Russian oligarch, an active member of the Russian Jewish Congress and a co-founder of the Genesis Prize, German Khan turns 59… Professor of politics at the University of Hull in the UK, Raphael Cohen-Almagor turns 59… Deputy Washington editor of The New York Times and author of (((Semitism))): Being Jewish in America in the Age of Trump, Jonathan Weisman turns 55… Russian born billionaire, philanthropist and owner of the Premier League’s Chelsea Football Club, Roman Abramovich turns 54… Co-founder of the Ira Sohn Conference Foundation, Evan Sohn turns 53… Political communications consultant, Tovah Ravitz Meehan turns 51… Founding partner of Be Clear Communications, Matt Lehrich turns 35… Rapper, singer, songwriter, record producer and actor, born to a Jewish mother in Toronto, Aubrey Drake Graham aka Drake turns 34… Executive director at Flatbush Community Fund, Yitzy Weinberg turns 34… The Orthodox Union’s associate director of synagogue services and community engagement, Yehuda Joel Friedman…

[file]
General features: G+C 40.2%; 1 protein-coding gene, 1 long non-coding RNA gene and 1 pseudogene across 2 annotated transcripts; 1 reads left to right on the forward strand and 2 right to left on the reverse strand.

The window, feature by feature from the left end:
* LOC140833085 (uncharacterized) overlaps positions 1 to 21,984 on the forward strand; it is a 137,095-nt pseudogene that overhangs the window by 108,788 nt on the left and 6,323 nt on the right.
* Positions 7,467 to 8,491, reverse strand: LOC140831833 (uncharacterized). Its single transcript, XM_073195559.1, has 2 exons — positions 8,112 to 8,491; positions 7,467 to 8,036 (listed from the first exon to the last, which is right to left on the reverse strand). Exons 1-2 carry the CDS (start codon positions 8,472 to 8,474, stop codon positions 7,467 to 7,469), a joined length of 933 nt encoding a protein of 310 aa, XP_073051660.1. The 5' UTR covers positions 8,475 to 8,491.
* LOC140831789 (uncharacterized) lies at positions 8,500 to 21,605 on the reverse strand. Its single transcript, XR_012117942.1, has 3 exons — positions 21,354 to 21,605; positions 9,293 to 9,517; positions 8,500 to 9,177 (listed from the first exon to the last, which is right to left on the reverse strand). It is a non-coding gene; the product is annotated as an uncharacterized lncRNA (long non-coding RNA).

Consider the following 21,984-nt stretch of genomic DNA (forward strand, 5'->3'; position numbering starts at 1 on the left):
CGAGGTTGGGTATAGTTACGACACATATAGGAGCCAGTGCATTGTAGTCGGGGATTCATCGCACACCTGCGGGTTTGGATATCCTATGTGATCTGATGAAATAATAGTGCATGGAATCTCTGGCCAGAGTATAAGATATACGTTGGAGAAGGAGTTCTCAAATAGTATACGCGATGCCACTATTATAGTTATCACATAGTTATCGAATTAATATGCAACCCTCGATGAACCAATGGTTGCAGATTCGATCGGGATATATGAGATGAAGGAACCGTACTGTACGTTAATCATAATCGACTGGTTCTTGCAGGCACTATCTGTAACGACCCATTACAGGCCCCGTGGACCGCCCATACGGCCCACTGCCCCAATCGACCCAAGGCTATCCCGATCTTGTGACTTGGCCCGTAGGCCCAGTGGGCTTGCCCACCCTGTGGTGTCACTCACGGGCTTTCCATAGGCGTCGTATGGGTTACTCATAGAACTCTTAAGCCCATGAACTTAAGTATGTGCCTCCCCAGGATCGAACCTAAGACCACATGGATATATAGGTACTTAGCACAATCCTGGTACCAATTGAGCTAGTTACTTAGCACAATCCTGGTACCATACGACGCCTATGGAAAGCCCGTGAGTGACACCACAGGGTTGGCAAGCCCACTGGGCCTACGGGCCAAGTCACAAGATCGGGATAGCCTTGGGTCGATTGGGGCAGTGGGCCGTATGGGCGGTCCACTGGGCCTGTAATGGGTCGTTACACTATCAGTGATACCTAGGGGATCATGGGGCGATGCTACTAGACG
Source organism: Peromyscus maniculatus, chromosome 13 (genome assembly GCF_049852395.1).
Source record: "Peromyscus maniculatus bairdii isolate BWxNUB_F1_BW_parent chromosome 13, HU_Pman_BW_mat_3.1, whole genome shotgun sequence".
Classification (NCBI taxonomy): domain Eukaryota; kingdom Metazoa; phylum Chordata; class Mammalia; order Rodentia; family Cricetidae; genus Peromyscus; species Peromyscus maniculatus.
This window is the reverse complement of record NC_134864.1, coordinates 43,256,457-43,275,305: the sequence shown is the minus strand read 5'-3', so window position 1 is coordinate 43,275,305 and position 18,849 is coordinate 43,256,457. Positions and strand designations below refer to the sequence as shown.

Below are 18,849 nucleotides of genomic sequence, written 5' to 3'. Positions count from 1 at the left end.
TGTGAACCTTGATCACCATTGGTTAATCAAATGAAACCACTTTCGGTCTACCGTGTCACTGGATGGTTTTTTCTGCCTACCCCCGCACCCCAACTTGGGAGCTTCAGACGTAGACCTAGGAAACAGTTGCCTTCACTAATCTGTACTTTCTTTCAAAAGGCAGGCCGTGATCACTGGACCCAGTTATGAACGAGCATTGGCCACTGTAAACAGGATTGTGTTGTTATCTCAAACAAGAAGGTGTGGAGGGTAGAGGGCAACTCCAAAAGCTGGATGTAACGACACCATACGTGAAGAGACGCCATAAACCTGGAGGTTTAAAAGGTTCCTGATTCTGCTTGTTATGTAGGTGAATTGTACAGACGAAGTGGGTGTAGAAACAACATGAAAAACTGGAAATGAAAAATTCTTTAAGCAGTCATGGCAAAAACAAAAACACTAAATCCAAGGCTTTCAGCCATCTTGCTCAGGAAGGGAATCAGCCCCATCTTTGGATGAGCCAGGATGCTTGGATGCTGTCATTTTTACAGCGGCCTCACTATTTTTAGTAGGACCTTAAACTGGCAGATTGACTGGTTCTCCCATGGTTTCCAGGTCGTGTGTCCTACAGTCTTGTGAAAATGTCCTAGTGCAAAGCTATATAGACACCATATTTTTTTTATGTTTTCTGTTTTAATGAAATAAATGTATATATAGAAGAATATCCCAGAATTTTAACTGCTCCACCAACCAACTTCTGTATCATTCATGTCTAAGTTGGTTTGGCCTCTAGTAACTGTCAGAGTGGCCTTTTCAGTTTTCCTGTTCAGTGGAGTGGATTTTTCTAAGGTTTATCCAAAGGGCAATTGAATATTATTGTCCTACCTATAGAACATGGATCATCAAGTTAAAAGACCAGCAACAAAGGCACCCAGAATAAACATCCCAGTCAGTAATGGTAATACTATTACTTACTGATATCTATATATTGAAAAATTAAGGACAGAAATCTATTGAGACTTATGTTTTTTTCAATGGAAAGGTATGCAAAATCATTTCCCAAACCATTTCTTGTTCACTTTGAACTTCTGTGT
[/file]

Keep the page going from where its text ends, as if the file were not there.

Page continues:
SUNDAY: US District Court judge (now on senior status) serving in the Eastern District of New York, Judge Edward R. Korman turns 78… Chief policy and strategy officer of Oscar Insurance, Joel Klein turns 74… Board chair of the Israel Policy Forum since 2016 and president of the Goldman Environmental Foundation, Susan Gelman turns 66… President of Dallas-based SPR Ventures, he serves on the boards of Texas Capital Bancshares and Cinemark, Steven Rosenberg turns 62… Former CEO of the Center for a New American Security, she served as an assistant secretary of state (2013-2017) and held the rank of career ambassador, Victoria Jane Nuland turns 59… Voice actress and singer, best known for voicing Asajj Ventress in “Star Wars: The Clone Wars,” Nika Futterman turns 51… Television screenwriter and showrunner, best known for running “Grey’s Anatomy,” Krista Vernoff turns 49… Physician, author and public speaker on health issues, Michael Herschel Greger, MD turns 48… Chaplain at Princeton University, Rabbi Eitan Webb turns 43… Sharon Iancu turns 43… Rapper and songwriter, he is Eminem’s official DJ, known professionally as The Alchemist, Daniel Alan Maman turns 43… Singer and songwriter who competed in the ninth season of American Idol in 2010, Vered “Didi” Benami turns 34… Singer and model, Hannah Cohen turns 34… Program officer at San Francisco’s Koret Foundation, Rachel Elana Schonwetter turns 31… …